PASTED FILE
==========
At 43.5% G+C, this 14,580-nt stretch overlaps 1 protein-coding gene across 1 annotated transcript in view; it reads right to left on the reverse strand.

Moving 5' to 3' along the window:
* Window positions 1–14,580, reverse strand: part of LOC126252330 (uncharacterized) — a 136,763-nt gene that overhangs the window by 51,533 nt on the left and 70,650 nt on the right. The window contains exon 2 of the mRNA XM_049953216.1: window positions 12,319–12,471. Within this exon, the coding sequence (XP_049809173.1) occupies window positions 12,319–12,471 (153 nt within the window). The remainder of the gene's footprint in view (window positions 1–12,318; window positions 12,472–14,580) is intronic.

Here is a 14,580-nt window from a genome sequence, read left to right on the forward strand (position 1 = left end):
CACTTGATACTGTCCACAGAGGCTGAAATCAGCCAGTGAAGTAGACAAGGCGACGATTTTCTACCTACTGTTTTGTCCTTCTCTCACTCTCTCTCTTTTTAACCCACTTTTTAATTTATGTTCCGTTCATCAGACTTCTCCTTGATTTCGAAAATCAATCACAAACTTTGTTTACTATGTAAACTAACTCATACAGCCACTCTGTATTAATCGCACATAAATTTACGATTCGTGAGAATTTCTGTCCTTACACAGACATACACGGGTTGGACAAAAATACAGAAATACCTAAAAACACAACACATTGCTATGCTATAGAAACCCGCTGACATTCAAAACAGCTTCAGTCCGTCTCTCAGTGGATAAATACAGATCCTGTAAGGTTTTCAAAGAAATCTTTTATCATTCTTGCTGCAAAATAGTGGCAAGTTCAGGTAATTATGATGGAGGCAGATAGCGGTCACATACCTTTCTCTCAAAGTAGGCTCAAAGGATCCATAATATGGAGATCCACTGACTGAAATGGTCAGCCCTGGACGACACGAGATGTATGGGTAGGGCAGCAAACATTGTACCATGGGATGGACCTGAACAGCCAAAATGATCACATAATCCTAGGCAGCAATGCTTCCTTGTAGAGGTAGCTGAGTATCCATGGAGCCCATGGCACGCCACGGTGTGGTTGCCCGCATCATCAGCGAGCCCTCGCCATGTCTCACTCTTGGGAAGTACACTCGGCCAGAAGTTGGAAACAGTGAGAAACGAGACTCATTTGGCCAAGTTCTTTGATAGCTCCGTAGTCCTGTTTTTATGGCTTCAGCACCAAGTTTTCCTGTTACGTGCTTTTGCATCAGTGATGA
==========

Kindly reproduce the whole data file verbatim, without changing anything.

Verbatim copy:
At 43.5% G+C, this 14,580-nt stretch overlaps 1 protein-coding gene across 1 annotated transcript in view; it reads right to left on the reverse strand.

Moving 5' to 3' along the window:
* Window positions 1–14,580, reverse strand: part of LOC126252330 (uncharacterized) — a 136,763-nt gene that overhangs the window by 51,533 nt on the left and 70,650 nt on the right. The window contains exon 2 of the mRNA XM_049953216.1: window positions 12,319–12,471. Within this exon, the coding sequence (XP_049809173.1) occupies window positions 12,319–12,471 (153 nt within the window). The remainder of the gene's footprint in view (window positions 1–12,318; window positions 12,472–14,580) is intronic.

Here is a 14,580-nt window from a genome sequence, read left to right on the forward strand (position 1 = left end):
CACTTGATACTGTCCACAGAGGCTGAAATCAGCCAGTGAAGTAGACAAGGCGACGATTTTCTACCTACTGTTTTGTCCTTCTCTCACTCTCTCTCTTTTTAACCCACTTTTTAATTTATGTTCCGTTCATCAGACTTCTCCTTGATTTCGAAAATCAATCACAAACTTTGTTTACTATGTAAACTAACTCATACAGCCACTCTGTATTAATCGCACATAAATTTACGATTCGTGAGAATTTCTGTCCTTACACAGACATACACGGGTTGGACAAAAATACAGAAATACCTAAAAACACAACACATTGCTATGCTATAGAAACCCGCTGACATTCAAAACAGCTTCAGTCCGTCTCTCAGTGGATAAATACAGATCCTGTAAGGTTTTCAAAGAAATCTTTTATCATTCTTGCTGCAAAATAGTGGCAAGTTCAGGTAATTATGATGGAGGCAGATAGCGGTCACATACCTTTCTCTCAAAGTAGGCTCAAAGGATCCATAATATGGAGATCCACTGACTGAAATGGTCAGCCCTGGACGACACGAGATGTATGGGTAGGGCAGCAAACATTGTACCATGGGATGGACCTGAACAGCCAAAATGATCACATAATCCTAGGCAGCAATGCTTCCTTGTAGAGGTAGCTGAGTATCCATGGAGCCCATGGCACGCCACGGTGTGGTTGCCCGCATCATCAGCGAGCCCTCGCCATGTCTCACTCTTGGGAAGTACACTCGGCCAGAAGTTGGAAACAGTGAGAAACGAGACTCATTTGGCCAAGTTCTTTGATAGCTCCGTAGTCCTGTTTTTATGGCTTCAGCACCAAGTTTTCCTGTTACGTGCTTTTGCATCAGTGATGA